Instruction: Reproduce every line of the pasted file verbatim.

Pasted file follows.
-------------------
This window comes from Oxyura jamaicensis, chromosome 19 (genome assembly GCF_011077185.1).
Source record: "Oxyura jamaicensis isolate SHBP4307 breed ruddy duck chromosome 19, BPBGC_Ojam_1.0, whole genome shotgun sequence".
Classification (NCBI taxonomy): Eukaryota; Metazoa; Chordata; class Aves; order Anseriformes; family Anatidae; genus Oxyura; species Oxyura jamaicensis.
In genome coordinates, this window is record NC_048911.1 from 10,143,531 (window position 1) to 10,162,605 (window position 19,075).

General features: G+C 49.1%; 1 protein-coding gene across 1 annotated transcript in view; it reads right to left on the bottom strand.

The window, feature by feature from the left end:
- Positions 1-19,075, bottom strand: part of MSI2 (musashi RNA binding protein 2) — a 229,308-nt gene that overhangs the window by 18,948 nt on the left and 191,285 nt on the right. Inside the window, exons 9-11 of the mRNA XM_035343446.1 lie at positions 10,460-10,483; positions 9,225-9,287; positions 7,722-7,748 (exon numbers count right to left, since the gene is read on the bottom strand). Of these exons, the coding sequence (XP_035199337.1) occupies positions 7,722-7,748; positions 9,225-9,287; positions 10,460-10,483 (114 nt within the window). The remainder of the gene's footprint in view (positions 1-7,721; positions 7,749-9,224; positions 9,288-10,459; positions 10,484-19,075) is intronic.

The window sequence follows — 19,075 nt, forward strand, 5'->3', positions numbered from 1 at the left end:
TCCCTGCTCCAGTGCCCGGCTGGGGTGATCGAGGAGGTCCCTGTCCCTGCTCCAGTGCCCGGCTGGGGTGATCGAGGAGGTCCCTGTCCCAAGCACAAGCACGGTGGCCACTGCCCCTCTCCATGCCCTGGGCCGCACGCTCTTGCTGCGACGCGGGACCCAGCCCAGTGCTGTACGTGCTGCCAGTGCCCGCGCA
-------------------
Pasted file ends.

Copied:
This window comes from Oxyura jamaicensis, chromosome 19 (genome assembly GCF_011077185.1).
Source record: "Oxyura jamaicensis isolate SHBP4307 breed ruddy duck chromosome 19, BPBGC_Ojam_1.0, whole genome shotgun sequence".
Classification (NCBI taxonomy): Eukaryota; Metazoa; Chordata; class Aves; order Anseriformes; family Anatidae; genus Oxyura; species Oxyura jamaicensis.
In genome coordinates, this window is record NC_048911.1 from 10,143,531 (window position 1) to 10,162,605 (window position 19,075).

General features: G+C 49.1%; 1 protein-coding gene across 1 annotated transcript in view; it reads right to left on the bottom strand.

The window, feature by feature from the left end:
- Positions 1-19,075, bottom strand: part of MSI2 (musashi RNA binding protein 2) — a 229,308-nt gene that overhangs the window by 18,948 nt on the left and 191,285 nt on the right. Inside the window, exons 9-11 of the mRNA XM_035343446.1 lie at positions 10,460-10,483; positions 9,225-9,287; positions 7,722-7,748 (exon numbers count right to left, since the gene is read on the bottom strand). Of these exons, the coding sequence (XP_035199337.1) occupies positions 7,722-7,748; positions 9,225-9,287; positions 10,460-10,483 (114 nt within the window). The remainder of the gene's footprint in view (positions 1-7,721; positions 7,749-9,224; positions 9,288-10,459; positions 10,484-19,075) is intronic.

The window sequence follows — 19,075 nt, forward strand, 5'->3', positions numbered from 1 at the left end:
TCCCTGCTCCAGTGCCCGGCTGGGGTGATCGAGGAGGTCCCTGTCCCTGCTCCAGTGCCCGGCTGGGGTGATCGAGGAGGTCCCTGTCCCAAGCACAAGCACGGTGGCCACTGCCCCTCTCCATGCCCTGGGCCGCACGCTCTTGCTGCGACGCGGGACCCAGCCCAGTGCTGTACGTGCTGCCAGTGCCCGCGCA